The Parliamentary Under-Secretary of State for the Home Department (Kevin Foster)
It is a pleasure to speak on behalf of the Government in the debate. Like the hon Member for Croydon Central (Sarah Jones), I was feeling slightly youthful when I heard about my right hon. Friend the Member for Sutton Coldfield (Mr Mitchell) presenting a private Member’s Bill in 1991. I felt even more youthful when the hon. Member for Croydon Central said she was revising for A-levels in 1991, because I was in my first year at secondary school. Then came the speech of my hon. Friend the Member for Hyndburn (Sara Britcliffe).
I congratulate my right hon Friend the Member for Sutton Coldfield on bringing forward his Bill on birth and death registration. The Government wholeheartedly support it. I thank him for raising the profile of the need to reform the way in which births and deaths are registered in future by not only removing the requirement for paper registers and moving to digital methods of registration but allowing us to remove some of the requirements that are now rather antiquated and, as we have seen in recent times, have had an impact. I also thank all hon. Members for their contributions. I particularly look forward to the detailed and forensic scrutiny that my hon. Friend the Member for Christchurch (Sir Christopher Chope) will give to the Bill and any subsequent regulations, having had on many occasions the pleasure and the benefit of hearing his scrutiny of such Bills on a Friday in this Chamber.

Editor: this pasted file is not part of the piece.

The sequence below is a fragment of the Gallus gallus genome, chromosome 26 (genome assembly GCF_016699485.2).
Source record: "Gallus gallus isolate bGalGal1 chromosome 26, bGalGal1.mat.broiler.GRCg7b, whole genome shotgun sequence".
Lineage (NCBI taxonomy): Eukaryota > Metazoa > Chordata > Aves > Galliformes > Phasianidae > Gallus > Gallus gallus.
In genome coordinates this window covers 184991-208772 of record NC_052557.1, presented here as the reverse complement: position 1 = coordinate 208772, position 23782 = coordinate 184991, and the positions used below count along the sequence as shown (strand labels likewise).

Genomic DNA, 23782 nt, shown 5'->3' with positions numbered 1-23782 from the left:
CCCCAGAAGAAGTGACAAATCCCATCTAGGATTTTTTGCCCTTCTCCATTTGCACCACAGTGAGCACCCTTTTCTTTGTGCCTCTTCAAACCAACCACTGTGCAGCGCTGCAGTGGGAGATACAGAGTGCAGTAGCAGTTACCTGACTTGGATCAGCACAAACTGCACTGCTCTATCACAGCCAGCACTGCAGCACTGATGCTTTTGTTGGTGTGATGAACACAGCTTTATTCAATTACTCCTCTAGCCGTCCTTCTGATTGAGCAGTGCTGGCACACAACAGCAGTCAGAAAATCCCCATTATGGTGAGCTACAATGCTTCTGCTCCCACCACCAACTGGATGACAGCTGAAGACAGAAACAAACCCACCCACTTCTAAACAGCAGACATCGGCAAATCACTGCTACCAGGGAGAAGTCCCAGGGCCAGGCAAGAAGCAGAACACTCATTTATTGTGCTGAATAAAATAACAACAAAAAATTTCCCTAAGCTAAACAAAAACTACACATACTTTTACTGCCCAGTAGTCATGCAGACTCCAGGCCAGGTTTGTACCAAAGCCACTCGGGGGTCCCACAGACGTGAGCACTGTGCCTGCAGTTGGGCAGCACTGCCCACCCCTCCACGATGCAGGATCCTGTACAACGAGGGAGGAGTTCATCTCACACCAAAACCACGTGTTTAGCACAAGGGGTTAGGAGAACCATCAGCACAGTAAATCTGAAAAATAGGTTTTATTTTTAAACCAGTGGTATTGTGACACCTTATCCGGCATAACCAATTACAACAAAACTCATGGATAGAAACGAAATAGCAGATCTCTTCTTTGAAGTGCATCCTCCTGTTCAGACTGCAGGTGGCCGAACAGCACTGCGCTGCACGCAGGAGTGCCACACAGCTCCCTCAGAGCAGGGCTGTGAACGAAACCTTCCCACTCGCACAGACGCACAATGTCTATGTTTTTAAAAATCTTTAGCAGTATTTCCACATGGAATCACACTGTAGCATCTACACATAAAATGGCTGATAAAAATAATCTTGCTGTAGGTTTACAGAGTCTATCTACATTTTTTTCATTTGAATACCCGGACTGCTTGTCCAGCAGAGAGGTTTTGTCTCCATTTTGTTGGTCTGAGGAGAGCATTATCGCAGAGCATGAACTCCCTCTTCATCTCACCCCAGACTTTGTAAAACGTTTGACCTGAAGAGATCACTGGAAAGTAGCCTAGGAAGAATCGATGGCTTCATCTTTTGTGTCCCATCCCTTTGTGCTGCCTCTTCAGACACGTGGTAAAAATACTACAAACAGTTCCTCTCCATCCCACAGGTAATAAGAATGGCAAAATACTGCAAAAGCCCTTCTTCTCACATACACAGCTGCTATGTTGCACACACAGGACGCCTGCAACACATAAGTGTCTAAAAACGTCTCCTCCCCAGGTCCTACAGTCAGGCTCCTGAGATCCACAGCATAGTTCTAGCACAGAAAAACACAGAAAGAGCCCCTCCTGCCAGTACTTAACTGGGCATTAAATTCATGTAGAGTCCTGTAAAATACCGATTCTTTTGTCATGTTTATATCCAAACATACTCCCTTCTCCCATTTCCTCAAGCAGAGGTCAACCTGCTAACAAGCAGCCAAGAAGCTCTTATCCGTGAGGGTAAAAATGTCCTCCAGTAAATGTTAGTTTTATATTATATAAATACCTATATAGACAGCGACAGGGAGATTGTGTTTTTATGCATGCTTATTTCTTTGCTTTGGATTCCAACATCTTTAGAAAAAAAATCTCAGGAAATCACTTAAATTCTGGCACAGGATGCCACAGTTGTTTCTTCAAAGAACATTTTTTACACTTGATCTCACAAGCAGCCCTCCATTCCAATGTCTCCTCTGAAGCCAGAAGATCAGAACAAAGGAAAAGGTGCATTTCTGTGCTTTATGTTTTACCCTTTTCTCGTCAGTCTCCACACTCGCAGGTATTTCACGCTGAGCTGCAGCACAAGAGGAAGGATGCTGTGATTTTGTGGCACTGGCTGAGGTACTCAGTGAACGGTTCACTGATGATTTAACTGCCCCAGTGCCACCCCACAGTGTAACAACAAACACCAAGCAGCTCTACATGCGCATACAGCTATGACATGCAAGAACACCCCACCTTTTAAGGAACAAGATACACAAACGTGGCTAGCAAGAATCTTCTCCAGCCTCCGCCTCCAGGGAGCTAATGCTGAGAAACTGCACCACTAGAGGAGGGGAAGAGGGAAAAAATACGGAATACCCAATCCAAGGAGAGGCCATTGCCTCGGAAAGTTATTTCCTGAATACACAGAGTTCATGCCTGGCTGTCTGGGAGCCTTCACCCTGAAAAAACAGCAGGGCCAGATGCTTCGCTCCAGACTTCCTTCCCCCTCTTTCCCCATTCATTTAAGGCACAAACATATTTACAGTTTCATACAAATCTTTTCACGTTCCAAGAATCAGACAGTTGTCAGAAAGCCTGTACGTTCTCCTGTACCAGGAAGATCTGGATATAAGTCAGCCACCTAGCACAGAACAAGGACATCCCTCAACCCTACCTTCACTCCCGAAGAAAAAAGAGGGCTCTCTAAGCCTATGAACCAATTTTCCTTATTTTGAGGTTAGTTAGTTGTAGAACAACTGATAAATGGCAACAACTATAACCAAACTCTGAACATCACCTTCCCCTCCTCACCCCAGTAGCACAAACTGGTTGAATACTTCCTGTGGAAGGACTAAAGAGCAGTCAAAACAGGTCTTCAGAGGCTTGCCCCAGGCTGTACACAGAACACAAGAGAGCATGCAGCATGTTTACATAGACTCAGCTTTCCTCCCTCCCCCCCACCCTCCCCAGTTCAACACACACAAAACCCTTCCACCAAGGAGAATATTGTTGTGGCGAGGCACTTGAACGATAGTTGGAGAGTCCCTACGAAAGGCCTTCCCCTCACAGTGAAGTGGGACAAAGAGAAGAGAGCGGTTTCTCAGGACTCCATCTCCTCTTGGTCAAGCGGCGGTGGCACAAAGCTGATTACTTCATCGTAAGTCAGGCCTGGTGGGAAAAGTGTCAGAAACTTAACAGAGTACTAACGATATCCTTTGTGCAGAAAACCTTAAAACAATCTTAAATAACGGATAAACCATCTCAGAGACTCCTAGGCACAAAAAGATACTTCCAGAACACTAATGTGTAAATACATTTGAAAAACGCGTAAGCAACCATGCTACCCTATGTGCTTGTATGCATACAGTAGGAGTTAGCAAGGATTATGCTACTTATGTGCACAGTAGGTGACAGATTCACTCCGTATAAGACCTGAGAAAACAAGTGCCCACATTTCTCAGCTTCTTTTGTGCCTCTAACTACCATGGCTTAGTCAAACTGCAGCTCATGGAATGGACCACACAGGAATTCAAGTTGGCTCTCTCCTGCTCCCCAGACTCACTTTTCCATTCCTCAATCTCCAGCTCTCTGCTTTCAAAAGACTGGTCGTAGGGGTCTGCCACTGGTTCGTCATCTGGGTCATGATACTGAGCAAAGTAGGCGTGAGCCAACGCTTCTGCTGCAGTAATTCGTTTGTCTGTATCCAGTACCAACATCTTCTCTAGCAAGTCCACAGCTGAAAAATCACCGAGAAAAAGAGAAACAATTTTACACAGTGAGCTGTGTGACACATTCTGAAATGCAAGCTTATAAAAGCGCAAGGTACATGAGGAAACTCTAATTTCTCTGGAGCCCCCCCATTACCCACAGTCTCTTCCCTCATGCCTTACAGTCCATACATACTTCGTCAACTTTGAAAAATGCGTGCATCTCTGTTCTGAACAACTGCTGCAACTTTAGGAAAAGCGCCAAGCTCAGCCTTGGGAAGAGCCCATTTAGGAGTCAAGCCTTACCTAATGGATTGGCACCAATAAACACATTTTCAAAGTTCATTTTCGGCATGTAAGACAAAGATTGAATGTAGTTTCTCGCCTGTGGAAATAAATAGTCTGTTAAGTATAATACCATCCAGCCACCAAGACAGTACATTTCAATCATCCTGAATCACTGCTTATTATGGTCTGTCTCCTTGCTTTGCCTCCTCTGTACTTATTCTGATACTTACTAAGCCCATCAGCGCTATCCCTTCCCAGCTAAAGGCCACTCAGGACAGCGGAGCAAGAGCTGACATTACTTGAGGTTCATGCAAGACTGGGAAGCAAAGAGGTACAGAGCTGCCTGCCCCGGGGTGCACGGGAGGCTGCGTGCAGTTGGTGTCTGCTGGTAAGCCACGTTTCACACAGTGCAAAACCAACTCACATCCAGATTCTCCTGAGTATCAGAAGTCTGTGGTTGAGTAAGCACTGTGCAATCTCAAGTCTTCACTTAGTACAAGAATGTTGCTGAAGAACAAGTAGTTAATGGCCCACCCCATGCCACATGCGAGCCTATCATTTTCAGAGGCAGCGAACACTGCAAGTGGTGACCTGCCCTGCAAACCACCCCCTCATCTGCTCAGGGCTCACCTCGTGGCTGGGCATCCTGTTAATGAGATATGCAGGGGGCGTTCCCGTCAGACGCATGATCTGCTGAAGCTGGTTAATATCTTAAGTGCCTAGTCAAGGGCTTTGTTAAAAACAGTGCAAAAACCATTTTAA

It is an important issue. The current system of registering births and deaths is wholly outdated, based on a paper process first set up in 1837. We do need to move forward. As has already been said, an electronic register—the registration online system—is already in place and has been used by registrars to register births and deaths since 2009 in parallel with the paper registers. However, due to the requirements in primary legislation, a paper record of the event must also be kept. That is duplication of effort for registrars. We wish to rectify this anomaly, which can be done only by amending primary legislation.
I reassure the House that the RON system is mature and the infrastructure is well constructed to resist failures. It has high levels of resilience, incorporating multiple back-up systems at the application, hardware and data levels, and robust measures are in place to protect the data that it holds. It is perhaps worth noting that civil partnerships—a more modern concept, created in 2005—are all held in an electronic form of register, given that they were created in the modern era.
As many Members have said, the covid-19 pandemic has clearly highlighted the restrictions and problems with current legislation and the urgent need to be able to offer more flexibility in how births and deaths are registered in the future and remove the requirement for face-to-face registration. The births and deaths legislation does not reflect a modern digital Britain, and it is high time we updated it, which the Bill will do.
The changes proposed by the Bill mean that birth and death entries would be held in a single electronic register rather than in thousands of register books, which registrars are required to keep securely in a safe. That will make the system of registration more secure, more efficient and far simpler to administer in the future. It will also make it far harder for criminals to tamper with records or create false identities. While there has been some talk about the security of digital, we should remember that paper is vulnerable to being forged and enhanced electronic systems can improve the security of the registration process.